Deuteronomy 6:4-9 - Teach Them Diligently

Tuesday, February 09, 2010

Stories from South Africa - Living in Rural South Africa

Driving out to our rural outreach location was interesting - the view was awesome rolling hills, banana and orange trees - (The fruit in South Africa is awesome)!  Some of the bananas were covered in a plastic bag - I am not sure why.  The community we went to live in was rural yet not too rural.  Our goal for this outreach was to live in tents, cook over a fire, start up some ministry in the town and have a chicken experience.

 I like to say it was a bit of The Apprentice - having our own initiative  to start ministry,  Surviver since we had to cook over a fire, use a long drop (outhouse) and take bucket baths, and the Amazing Race - because this whole experience in SA was kind of like this.  The only difference was we couldn't kick anyone off.  I am sure some of my teammates wouldn't have minded kicking me off a time or two.

We arrived to Pastor James's court yard and were shown where we could set up our tents.

When we were preparing to leave for the Rural outreach we were given some advice:
1.  Your kids will be dirty get used to it.
2.  Don't let your kids play in the sand - as there are worms in the sand.
3. Cover your kids in misquote repellent before dusk.
4.  Your kids will be dirty get used to it. 

When we arrived the first thing little Lucy did was make her happy sound and lay down in the sand and start playing.  We quickly realized that it wasn't going to be possible to keep it out of it.  Irina also loved the sand - thankfully no worms.

The second thing Lucy did was poop in her diaper and then reach her hands into her diaper and spread it all over her.  We had just arrived were still figuring out where everything was located and we hadn't collected any water yet.  The bathroom consisted of a "long drop"  another name for an outhouse and the shower was accomplished with a bucket.  So I stripped her, cleaned her with wet wipes and dressed her again.  All in all it was a good initiation of our time in this rural community.

We then set out to set up our tents.  We were a mixed group of people.  There was Jonathan a young man of South African Afrikaans decent who had just turned 18 the month before.  Danree who I say is from the Brooklyn of South Africa - Cape Town who was from Indian decent.  Jaco our team leader also South African Afrikaans decent.  Then Faith our co-leader from Hong Kong China, Maria from Ohio, Tony and I from South Dakota and our three kids.  Maggie from Sweden and Donghyuk from South Korea.
Our Rural Outreach Team

We were given two tents with the idea that the children could sleep in one tent and Tony and I could sleep in the other.  We quickly realized that the African nights were too dark and there wasn't any possibility of a night light in a tent.  Also the malaria pills that we were giving our children caused some interesting nightmares.   We then thought maybe Wesley and Tony could sleep in one tent and I and the girls in another.   Wesley wanted to be in the bigger tent so it ended up with me and the kids in one tent and Tony by himself in the other tent.  I quickly put a ca-bash to that and so all five of us slept in the big tent.  It worked out, I wasn't going to be with all the kids all by myself.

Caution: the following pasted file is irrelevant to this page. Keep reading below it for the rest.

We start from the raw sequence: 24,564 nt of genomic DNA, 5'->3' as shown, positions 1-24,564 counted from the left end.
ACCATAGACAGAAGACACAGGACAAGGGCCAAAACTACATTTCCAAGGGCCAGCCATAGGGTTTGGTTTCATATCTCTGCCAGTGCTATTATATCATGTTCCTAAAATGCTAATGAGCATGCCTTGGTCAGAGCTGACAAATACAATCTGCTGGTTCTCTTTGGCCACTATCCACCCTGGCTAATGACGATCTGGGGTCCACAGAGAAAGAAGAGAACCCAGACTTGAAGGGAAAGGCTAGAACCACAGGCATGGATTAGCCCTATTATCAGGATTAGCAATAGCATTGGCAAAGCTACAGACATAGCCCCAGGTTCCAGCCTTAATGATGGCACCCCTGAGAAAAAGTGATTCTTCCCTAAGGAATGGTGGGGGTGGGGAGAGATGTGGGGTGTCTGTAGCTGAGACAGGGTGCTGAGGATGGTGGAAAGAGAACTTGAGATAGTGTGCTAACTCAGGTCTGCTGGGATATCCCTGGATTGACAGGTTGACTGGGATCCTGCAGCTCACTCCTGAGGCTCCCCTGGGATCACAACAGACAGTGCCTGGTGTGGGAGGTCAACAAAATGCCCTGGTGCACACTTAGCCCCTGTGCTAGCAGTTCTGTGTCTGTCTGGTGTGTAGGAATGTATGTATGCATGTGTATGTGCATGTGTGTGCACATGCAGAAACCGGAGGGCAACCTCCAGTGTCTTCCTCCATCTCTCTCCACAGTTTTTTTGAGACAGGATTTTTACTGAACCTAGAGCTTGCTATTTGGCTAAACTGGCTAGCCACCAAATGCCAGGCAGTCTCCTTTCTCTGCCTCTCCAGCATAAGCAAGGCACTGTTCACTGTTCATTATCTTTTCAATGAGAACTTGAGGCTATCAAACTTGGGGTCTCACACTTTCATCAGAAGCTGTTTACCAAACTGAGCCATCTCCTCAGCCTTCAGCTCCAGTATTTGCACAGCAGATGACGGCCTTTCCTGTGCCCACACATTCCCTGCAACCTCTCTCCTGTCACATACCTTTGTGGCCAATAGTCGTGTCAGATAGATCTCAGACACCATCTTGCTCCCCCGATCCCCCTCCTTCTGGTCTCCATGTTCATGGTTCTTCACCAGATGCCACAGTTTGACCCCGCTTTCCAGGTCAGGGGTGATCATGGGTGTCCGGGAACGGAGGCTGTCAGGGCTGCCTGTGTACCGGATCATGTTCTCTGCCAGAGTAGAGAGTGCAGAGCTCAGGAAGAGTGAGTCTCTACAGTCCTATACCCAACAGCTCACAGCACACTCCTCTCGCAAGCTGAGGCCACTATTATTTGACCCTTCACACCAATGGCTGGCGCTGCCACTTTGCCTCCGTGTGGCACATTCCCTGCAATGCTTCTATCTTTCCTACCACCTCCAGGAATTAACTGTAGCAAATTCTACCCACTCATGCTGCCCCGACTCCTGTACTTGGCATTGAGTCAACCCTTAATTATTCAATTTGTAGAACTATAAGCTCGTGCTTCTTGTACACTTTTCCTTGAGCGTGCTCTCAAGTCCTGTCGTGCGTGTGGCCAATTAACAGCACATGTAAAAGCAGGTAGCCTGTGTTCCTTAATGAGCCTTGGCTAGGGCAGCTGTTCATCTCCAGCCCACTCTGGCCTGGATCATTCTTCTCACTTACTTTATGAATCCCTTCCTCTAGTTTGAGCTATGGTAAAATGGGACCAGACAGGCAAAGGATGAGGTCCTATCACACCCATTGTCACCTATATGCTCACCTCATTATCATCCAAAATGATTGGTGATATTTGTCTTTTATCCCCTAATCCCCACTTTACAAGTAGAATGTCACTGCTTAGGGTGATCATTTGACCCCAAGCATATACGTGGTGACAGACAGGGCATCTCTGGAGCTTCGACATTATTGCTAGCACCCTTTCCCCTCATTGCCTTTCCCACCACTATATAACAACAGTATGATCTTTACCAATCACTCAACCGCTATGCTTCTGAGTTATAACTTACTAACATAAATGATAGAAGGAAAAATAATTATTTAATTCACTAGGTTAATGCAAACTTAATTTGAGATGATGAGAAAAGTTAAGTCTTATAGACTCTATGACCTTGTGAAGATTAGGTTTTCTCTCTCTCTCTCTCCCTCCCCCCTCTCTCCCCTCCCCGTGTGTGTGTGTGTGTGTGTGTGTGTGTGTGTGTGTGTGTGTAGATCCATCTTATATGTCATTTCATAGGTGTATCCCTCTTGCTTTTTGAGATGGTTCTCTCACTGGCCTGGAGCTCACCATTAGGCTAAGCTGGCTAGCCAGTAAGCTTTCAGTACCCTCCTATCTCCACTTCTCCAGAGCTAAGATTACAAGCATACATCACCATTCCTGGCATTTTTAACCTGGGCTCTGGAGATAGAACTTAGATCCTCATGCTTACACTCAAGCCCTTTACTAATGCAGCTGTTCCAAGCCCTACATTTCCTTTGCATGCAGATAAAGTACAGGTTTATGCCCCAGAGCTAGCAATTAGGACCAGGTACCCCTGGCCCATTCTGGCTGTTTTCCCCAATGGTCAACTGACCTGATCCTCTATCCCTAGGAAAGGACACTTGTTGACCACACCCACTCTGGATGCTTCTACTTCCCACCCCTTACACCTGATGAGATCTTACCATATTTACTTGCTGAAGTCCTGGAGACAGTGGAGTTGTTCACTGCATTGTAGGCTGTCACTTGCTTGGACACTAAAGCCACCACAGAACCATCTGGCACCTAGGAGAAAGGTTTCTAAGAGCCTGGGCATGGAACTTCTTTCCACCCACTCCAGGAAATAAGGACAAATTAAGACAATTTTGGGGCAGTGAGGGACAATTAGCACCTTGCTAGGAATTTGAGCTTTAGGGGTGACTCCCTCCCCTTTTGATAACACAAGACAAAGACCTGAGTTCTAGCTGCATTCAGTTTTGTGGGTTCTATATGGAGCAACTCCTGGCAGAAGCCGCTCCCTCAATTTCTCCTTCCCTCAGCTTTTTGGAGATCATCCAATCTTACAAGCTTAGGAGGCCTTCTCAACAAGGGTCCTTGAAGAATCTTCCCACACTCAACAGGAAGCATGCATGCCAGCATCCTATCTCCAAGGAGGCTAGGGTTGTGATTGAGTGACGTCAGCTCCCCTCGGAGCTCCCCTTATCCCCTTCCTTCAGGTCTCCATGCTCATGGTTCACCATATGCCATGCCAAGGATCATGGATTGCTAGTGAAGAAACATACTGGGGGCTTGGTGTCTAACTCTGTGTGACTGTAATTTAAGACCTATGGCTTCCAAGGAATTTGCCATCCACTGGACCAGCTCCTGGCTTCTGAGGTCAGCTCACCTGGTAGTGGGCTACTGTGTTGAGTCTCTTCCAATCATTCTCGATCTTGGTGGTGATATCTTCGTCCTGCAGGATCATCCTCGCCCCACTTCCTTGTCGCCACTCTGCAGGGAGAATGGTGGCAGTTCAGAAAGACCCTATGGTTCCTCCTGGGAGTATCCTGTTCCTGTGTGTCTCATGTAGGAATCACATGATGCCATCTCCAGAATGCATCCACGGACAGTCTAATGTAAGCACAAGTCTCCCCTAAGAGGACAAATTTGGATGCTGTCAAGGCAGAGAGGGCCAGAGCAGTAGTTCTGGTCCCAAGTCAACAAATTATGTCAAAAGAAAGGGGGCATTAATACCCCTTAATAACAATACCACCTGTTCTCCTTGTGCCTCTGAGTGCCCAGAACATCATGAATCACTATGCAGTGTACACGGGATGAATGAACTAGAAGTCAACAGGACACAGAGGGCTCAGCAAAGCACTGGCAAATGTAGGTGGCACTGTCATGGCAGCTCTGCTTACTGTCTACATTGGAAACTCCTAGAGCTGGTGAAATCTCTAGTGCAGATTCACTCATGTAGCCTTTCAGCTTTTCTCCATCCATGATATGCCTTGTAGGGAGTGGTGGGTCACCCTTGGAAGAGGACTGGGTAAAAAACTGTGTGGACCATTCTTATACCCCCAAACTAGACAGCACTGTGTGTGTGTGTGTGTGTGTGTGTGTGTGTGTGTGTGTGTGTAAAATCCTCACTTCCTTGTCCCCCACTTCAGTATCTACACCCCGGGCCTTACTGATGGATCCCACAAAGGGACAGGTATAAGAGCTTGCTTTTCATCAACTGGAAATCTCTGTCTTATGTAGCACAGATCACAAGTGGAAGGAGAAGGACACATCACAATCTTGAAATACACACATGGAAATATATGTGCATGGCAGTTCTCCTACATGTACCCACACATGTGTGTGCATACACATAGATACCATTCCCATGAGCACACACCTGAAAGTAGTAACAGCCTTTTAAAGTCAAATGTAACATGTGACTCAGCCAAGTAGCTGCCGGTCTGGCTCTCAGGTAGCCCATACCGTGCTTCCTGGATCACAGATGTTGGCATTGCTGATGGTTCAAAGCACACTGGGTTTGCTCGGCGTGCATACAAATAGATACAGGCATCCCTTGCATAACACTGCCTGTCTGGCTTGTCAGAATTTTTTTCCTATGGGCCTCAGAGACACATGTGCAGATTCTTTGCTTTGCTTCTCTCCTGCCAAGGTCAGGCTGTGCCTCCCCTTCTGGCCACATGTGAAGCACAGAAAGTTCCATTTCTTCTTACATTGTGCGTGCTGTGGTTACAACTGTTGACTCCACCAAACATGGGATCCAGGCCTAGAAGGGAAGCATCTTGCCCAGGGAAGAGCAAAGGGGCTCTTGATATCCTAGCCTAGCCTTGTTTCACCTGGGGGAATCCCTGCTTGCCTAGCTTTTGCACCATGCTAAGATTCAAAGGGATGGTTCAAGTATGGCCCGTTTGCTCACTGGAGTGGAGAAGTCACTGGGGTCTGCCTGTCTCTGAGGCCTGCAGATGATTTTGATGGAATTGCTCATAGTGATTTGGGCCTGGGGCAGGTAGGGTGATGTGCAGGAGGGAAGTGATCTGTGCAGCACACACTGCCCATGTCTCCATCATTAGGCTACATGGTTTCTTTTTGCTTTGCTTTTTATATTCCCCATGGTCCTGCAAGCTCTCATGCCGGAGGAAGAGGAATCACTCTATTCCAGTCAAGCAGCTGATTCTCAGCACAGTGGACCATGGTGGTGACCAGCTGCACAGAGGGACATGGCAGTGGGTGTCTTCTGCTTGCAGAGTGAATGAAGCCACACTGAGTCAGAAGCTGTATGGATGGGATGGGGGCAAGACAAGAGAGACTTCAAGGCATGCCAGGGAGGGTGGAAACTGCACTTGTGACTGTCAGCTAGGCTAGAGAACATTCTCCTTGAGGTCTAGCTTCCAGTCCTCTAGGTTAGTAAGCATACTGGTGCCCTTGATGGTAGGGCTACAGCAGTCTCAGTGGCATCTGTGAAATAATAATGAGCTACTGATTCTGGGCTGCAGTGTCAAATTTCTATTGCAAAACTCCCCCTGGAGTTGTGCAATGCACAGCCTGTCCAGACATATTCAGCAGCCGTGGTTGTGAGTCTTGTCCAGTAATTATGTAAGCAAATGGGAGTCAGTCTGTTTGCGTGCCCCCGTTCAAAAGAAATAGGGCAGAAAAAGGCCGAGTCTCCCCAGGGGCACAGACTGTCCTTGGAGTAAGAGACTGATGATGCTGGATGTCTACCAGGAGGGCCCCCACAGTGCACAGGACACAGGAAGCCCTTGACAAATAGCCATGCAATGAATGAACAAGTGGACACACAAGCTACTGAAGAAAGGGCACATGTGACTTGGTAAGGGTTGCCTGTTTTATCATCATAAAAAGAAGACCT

So that began our 17 days of tent living.  Finding room for our stuff - trying to keep it from the edge so that the night dew wouldn't seep in, the biggest problem was the sand - every two days I would put all our stuff into the pack and play and sweep the entire tent out.  I was always amazed at the amount of sand that accumulated.

Ministry was a mixture of things.  We did some dramas for the grammar school, did an AIDS/HIV talk for the local high school.  Did house visits and prayed with people.  Played with the local children and a few of us did the sermon for the church services.   We were also able to go to a local school for the disabled after I got to know one of their Deaf students Jeffery.  It was a struggle to understand each other with my American Sign Language and the South African sign language being very different.  They did use the same finger spelling and not British finger spelling so we were able to use that a bit.  We found creative ways to communicate but at times it was quite a struggle.  The program we did at the disabled school was by far one that I remember the most and they really enjoyed it.
Me in the middle of the Deaf Education Classroom, Jeffery is on the far left with the red under-shirt.

One women I won't ever forget - was covered in sores.  It was pretty clear that she had AIDS - We were able to talk to her and pray with her.  I really felt God impress on me to share with her the story of Hagar and how God saw her.  That God loved her and saw her and wanted to know her even more.  I won't ever forget that women for me she really impressed on me how much God loves us all and wants to meet us where we are at.  That his love is all covering and there is nothing He doesn't know and through it all He loves us.

Struggles of the Rural outreach were many.  It was challenging to live in a small tent for 17 days and Tony and I had our share of arguments and frustrations as we balanced doing ministry and children.  Our team was very helpful and shared the load of watching the children so that Tony and I could do some ministry together.  We had some personality conflicts that I won't ever forget, but through it all we were brother and sisters in Christ and in that we grew and God used us to encourage the church and the community.

I was very impressed with the big night sky of rural South Africa it was amazing to see the other stars in all their glory!

In a future post I'll share the challenges of the Long Drop and Bucket showers. 

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